Krypt3ia

(Greek: κρυπτεία / krupteía, from κρυπτός / kruptós, “hidden, secret things”)

Movie Review Two For: Robin Hood & Capitalism: A Love Story

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I saw “Robin Hood” this weekend and left the theater with the feeling of “meh” as the credits rolled. Since this weekend, I have been pondering just why I was left feeling nonplussed by this film and I think I am finally at a point to put those impressions into writing.

First off, once again I find myself going to the Hollywood well only to look down into an empty dry chasm. Why must we be put through another iteration of the myth so soon? Ok, you may be asking yourself

“Just when was the last Robin Hood film?”

Well, I believe it was Costner’s flick, so maybe my perspective of time is bad on timing, but, really, that wasn’t an epic and neither is this so why do it? Of course in between there have been at least 2 series on BBC that have made it to America and I have seen a few of those.

Perhaps I am just tired of schlock…

In any event, this film was a new take on the Hood mythos with some historical context that was on the money. Other things though just kind of set me off on the whole issue that Robin Hood did in fact, not exist. According to the history that I have read, he was a myth perhaps based on someone, but he certainly wasn’t a known historical figure who brought “freedom” to England.

In the film we have Russell Crowe doing his best to play.. Well.. Russell Crowe. His acting is wooden and frankly he should have just been in his Roman Gladiator outfit throughout the film, it would have made no difference. Lets just call it Robinus Maximus Dismus Hood.

“I am a husband to a dead wife, father to a dead son, and the man who will kill you Godfrey!”

Now that would have been something! But alas, that did not happen. Instead, we have a war weary archer returning a sword who’s handle holds the secret to his early life and family. He must assume the mantle of the murdered Locksley and take on the evil that is King John to bring the Magna Carta to the masses!

*blink… wtf?*

No, really, we are to believe that the son of a “Visionary Mason” *wink wink, Masons, men of vision and freedom on 1199* is going to bring political and economic freedom to 12th century England.

Boy, those peasants sure are lucky! C’mon!

Then there was the siege that never happened using 12th century versions of Higgins Boats with oars instead of inboard diesels. I watched this whole scene unfold and all I could think of were two scenes from other films done much much better. Firstly, the battle scene at the end of “Braveheart” where Mel rides in blue woad to rally the troops. Secondly, the overt imagery stolen from the Omaha beach invasion from “Saving Private Ryan” Except with horses and swords…

ugh.

So, in the end the film just left me not very moved by its moody pathos, its phoned in acting, and its lackluster screenplay. However, in light of the second film I am reviewing today, it has stirred some interesting thoughts.

For my second film, I am going to talk about “Capitalism: A Love Story” by Michael Moore. This film had me thinking pretty much all day today about our current situation and where we are all headed economically. It also however, had me reflecting on “Robin Hood” as well as the Magna Carta and other historical events.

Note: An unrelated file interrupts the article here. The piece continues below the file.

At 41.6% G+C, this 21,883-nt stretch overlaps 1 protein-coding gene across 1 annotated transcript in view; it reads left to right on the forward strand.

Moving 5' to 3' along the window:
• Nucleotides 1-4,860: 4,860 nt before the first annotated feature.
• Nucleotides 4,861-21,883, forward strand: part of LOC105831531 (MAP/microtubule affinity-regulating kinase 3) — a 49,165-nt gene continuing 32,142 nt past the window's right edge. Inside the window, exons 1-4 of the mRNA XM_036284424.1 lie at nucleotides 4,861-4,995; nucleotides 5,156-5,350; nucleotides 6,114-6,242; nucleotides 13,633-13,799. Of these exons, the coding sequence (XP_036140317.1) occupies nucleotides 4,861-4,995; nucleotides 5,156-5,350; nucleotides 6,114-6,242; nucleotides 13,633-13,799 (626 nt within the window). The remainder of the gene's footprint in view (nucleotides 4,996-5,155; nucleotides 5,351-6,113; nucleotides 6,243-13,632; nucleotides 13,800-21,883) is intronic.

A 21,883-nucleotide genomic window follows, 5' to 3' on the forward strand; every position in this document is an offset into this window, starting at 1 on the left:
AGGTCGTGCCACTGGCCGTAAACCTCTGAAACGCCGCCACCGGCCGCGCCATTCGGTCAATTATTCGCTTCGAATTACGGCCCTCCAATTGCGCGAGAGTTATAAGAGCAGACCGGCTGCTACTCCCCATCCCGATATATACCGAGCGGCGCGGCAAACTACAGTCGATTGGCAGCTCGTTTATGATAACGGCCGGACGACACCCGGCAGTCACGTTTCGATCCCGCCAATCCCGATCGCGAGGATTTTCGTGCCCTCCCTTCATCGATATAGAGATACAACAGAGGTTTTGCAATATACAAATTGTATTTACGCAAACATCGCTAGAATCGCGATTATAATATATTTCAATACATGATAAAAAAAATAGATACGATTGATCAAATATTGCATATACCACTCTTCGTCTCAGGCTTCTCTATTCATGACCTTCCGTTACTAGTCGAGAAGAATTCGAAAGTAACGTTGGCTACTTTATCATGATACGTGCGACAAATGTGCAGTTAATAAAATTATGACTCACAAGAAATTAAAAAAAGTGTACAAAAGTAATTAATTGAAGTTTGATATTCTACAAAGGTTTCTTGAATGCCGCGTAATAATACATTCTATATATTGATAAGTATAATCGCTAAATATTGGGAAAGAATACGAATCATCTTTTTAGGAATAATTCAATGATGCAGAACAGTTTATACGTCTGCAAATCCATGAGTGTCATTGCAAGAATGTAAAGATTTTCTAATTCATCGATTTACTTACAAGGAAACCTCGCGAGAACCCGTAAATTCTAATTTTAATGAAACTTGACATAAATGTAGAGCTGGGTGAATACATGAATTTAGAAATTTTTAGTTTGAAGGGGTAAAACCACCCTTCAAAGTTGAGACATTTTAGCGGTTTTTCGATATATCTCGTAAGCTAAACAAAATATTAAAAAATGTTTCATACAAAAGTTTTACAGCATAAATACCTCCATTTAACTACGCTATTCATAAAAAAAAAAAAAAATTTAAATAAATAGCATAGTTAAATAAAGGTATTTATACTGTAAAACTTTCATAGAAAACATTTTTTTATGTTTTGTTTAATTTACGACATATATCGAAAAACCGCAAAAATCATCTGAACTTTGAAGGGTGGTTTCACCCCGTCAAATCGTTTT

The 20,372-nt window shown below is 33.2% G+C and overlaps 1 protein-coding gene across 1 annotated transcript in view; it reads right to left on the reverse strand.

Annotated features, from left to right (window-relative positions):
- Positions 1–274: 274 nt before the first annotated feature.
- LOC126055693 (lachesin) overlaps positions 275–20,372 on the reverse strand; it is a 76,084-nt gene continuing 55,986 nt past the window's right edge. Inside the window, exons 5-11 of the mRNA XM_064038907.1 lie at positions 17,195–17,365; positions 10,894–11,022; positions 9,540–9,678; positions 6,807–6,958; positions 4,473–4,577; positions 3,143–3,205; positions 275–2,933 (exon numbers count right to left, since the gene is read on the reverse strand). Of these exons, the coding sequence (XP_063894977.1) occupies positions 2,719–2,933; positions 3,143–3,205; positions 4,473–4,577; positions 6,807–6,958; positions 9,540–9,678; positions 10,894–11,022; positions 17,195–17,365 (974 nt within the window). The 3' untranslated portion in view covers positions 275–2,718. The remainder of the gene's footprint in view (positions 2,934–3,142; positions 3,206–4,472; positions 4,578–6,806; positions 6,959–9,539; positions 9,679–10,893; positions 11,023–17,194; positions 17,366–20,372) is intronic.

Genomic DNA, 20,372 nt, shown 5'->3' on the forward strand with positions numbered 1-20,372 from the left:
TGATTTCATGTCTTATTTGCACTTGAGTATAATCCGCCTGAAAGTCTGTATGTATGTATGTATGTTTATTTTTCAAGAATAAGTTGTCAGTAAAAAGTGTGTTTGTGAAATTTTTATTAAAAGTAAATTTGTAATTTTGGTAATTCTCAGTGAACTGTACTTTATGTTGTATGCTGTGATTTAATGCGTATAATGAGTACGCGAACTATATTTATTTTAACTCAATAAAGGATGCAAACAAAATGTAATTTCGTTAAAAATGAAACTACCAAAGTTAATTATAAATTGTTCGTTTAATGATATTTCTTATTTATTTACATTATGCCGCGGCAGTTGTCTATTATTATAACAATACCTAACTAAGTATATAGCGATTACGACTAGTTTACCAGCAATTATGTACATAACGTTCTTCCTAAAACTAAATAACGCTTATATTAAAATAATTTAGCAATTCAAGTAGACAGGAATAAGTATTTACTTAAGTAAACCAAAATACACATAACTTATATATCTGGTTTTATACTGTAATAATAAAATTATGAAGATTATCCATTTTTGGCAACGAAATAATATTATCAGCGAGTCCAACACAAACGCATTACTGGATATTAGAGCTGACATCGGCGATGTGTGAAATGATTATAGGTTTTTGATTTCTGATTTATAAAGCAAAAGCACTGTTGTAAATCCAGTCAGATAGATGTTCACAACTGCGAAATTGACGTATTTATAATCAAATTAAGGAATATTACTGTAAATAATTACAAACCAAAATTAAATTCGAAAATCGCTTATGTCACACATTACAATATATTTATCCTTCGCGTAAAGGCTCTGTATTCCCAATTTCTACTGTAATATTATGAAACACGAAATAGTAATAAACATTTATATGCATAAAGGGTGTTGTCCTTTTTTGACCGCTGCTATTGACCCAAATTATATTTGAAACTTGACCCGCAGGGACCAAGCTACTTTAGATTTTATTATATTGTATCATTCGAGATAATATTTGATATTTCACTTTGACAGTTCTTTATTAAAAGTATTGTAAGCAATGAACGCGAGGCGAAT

Moore’s film was released in October 2009. At that time many revelations about the Banking and Financial industry had come out and we were seeing the meltdown of our economy in front of us. Of course we had been seeing that for some time, but, it was really in our faces then. Now, in May 2010, we are beginning to see how the sausage was made at places like Goldman Sachs and realizing we never want to eat sausage again.

The thrust of this film is the fact that it would seem that the institutions that make up “Wall Street” and the “Financial Industry” had been in reality making huge bets using the economy as its private casino. What the film lacks in perspective though are the recent hearings in Congress with the Sachs emails that pretty much showed anyone watching, the loathing that these people had for anyone not in their private circles.

Basically, it has been a private circle jerk and we the people have been the ones with semen on our collective faces. What’s worse, they didn’t even buy us as much as a happy meal in exchange for the pleasure.

At this point you may be asking yourselves why am I writing about these two films together? Well, isn’t it obvious?

Robin Hood: The serfs/peasants rise up at the behest of one man to force the king to sign the “Magna Carta” so they may be free and not taxed to death.

Capitalism: A Love Story: A single man exhorts us all to realize that we are in reality Serfs/peasants (see http://en.wikipedia.org/wiki/Corporate-owned_life_insurance) who now have a vote… That is unless the elections are rigged…

I find it interesting that these films both are created during a time where our lives are being challenged on some of the same levels. Whether it be the 12th century or the 21st, it seems that there will always be people and or systems in control of the country that perhaps need some reminding that they rule at the behest of said same people

In the end, skip Robin Hood but take away from this review the ideals that Robin Hood stands for. Then watch Capitalism: A Love Story, and ponder just how much things have not changed since the 12th century.

The rich want to stay so at the expense of the poor. Nowadays they just have many more laws to hide behind.

CoB

Written by Krypt3ia

2010/05/17 at 21:59

Posted in Movie Reviews, Movies

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